Sharon Blount was dancing on the lanes Tuesday night.
While she was bowling in the Viva Las Vegas league at AMF Woodlake Lanes in Woodland Hills, Blount demonstrated to a reporter how she celebrated her spectacular conversion of the seven-10 split in her first game.
“I did a got-it-going-on dance,” said Blount, showing her dance moves and laughing.
About an hour earlier, Blount tried to work up some confidence when she stared down the lane at the nearly-impossible-to-convert split commonly called the “railroad.”
“When I walked up, I said, ‘I’m going to get it. I’m going to get it.’
“But I didn’t really think I would,” said Blount, a Valley Village resident who carries a 135 average.
Describing the shot, Blount said, “I hit the seven [pin] right on the edge and it slid over and it hit the 10 down. It was awesome.”
It was the second time within a week that a woman had knocked down the 7-10 split at Woodlake Lanes. One week earlier, Gayle Aron of Agoura Hills had performed the trick by blasting the seven pin so hard that it tripped up the 10 on the rebound.
“The planets must have been aligned,” said Mike Weekley, a bowling expert and professional bowler. “For two women to pull it off within seven days is amazing. It’s awesome.”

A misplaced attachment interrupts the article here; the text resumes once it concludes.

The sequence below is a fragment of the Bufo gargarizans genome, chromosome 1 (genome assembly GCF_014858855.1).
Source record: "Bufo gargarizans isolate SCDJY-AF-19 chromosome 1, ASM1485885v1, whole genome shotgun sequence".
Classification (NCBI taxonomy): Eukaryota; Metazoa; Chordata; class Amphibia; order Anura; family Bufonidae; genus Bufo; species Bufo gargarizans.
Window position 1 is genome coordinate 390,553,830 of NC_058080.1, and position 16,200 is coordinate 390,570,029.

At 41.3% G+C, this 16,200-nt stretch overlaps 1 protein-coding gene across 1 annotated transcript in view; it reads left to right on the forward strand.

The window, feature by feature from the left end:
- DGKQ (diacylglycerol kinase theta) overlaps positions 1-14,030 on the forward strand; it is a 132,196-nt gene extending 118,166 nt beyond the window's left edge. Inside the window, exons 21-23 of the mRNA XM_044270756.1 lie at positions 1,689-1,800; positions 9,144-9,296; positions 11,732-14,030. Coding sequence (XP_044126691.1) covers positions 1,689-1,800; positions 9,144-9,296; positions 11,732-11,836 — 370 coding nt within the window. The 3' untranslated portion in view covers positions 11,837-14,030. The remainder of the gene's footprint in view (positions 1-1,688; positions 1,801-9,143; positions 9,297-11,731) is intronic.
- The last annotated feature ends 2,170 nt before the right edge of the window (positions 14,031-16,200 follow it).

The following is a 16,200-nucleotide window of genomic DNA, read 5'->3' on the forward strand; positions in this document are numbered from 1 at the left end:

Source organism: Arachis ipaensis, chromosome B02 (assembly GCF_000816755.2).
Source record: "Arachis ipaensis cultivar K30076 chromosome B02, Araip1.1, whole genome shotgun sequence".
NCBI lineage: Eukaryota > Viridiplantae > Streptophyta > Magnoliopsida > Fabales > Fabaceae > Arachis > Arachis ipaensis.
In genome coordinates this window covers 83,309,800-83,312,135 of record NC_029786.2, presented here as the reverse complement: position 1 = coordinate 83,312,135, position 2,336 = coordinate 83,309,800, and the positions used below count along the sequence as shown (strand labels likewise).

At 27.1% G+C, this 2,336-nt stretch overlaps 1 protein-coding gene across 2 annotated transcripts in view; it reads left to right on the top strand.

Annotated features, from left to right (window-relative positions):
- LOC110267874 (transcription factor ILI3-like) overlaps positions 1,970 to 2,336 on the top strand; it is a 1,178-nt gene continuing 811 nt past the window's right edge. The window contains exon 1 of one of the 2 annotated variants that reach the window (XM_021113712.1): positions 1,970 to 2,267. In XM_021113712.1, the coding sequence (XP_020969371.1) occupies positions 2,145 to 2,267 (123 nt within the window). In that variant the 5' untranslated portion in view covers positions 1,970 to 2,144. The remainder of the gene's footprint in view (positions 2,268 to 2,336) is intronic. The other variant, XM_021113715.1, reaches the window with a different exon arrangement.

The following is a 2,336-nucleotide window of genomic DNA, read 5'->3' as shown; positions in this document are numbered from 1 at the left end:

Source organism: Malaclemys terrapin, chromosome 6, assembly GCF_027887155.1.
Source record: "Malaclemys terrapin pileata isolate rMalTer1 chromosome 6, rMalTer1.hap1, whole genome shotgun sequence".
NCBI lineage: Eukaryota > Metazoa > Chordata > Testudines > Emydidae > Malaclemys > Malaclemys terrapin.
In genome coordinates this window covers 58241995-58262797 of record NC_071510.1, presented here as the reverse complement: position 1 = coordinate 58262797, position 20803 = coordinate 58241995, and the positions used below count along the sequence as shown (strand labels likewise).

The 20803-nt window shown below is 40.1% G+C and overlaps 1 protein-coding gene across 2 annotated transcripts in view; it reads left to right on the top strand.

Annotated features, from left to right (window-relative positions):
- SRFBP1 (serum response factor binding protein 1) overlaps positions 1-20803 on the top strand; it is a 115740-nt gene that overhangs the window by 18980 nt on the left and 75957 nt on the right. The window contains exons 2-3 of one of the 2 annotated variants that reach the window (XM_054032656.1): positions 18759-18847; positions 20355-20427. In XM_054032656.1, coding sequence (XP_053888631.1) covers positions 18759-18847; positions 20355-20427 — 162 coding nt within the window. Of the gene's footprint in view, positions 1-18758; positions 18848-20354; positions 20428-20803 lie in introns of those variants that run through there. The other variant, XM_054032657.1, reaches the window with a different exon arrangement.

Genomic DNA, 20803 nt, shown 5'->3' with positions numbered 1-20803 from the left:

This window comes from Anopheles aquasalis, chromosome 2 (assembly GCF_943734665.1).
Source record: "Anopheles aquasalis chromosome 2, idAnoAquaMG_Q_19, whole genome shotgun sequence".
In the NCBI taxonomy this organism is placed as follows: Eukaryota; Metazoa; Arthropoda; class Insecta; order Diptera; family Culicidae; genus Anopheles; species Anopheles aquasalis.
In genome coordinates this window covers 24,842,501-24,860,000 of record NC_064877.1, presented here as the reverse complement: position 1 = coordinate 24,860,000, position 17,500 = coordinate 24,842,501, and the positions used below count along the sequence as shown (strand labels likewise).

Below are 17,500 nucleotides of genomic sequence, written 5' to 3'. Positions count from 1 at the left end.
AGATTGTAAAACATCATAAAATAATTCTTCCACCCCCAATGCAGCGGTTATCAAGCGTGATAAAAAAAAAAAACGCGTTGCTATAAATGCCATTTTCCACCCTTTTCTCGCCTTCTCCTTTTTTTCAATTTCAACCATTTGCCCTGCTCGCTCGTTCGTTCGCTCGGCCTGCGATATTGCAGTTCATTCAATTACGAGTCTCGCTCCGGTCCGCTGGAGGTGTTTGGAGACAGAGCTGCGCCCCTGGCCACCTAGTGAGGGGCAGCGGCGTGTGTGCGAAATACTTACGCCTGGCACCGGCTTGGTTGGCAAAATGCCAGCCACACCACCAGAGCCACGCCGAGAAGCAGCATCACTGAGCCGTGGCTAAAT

This is the first year that Blount is bowling in an adult league, but she has bowling in her blood. Her father, Charles Edsel Cleveland, was a pro bowler and she bowled often as a youngster.
For Blount, converting the seven-10 represented a big highlight in her career, but she admitted that it didn’t rate as No. 1. She said scoring a certified 199 game in November was tops on her list.
Still, Blount said she enjoyed the attention after the Woodlake bowling center announced she knocked down the seven-10.
“I didn’t know what the hell I was doing [on the split attempt],” she said, smiling. “I just threw the ball and hoped for the best.”
Blount finished her first game with a 142, and bowled a 112 and 157 in her next two games.